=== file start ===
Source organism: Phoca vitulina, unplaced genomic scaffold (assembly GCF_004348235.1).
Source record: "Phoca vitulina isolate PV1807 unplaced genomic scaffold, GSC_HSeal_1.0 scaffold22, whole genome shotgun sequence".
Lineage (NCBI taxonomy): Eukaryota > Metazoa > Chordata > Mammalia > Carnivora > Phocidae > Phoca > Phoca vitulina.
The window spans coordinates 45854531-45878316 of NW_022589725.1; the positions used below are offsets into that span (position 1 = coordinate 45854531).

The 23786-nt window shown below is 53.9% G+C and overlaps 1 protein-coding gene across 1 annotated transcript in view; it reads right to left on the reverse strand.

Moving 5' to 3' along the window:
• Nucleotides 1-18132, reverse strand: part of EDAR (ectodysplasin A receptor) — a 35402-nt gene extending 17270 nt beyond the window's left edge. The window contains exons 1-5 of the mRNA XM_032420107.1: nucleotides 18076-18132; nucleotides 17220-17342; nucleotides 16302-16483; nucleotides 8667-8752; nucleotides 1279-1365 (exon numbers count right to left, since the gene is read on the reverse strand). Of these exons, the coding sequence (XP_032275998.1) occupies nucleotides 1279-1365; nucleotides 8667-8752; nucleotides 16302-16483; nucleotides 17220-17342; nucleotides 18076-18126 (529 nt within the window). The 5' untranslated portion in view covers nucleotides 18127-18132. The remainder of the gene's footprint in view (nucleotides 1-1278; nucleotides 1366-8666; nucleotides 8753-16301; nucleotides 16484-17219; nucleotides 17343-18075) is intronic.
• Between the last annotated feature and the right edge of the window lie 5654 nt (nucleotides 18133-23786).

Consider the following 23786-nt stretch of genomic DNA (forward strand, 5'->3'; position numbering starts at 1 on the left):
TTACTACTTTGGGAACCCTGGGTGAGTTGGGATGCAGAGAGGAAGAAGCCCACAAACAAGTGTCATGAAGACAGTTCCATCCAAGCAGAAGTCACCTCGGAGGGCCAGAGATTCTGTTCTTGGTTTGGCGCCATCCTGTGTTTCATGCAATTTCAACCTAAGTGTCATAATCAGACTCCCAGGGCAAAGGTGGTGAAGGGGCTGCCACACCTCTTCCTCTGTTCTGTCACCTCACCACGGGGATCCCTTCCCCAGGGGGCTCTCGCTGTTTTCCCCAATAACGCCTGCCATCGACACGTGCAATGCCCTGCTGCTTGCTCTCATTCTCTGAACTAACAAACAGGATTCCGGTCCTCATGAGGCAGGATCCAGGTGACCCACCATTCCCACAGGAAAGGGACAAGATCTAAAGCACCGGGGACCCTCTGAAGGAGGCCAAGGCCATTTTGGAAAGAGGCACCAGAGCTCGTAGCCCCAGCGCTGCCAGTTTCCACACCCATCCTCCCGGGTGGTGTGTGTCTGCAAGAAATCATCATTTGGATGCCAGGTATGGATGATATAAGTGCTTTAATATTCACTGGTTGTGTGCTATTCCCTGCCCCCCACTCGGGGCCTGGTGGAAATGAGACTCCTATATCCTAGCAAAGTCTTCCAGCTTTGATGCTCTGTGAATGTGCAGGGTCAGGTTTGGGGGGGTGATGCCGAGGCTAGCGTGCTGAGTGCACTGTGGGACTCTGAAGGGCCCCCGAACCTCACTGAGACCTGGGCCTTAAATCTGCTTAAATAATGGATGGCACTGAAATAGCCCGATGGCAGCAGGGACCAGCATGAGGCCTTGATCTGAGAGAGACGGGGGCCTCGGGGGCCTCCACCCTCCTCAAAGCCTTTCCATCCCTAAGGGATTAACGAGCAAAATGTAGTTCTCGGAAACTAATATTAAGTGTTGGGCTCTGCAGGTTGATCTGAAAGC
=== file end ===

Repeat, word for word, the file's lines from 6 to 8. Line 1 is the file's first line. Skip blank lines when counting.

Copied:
Moving 5' to 3' along the window:
• Nucleotides 1-18132, reverse strand: part of EDAR (ectodysplasin A receptor) — a 35402-nt gene extending 17270 nt beyond the window's left edge. The window contains exons 1-5 of the mRNA XM_032420107.1: nucleotides 18076-18132; nucleotides 17220-17342; nucleotides 16302-16483; nucleotides 8667-8752; nucleotides 1279-1365 (exon numbers count right to left, since the gene is read on the reverse strand). Of these exons, the coding sequence (XP_032275998.1) occupies nucleotides 1279-1365; nucleotides 8667-8752; nucleotides 16302-16483; nucleotides 17220-17342; nucleotides 18076-18126 (529 nt within the window). The 5' untranslated portion in view covers nucleotides 18127-18132. The remainder of the gene's footprint in view (nucleotides 1-1278; nucleotides 1366-8666; nucleotides 8753-16301; nucleotides 16484-17219; nucleotides 17343-18075) is intronic.
• Between the last annotated feature and the right edge of the window lie 5654 nt (nucleotides 18133-23786).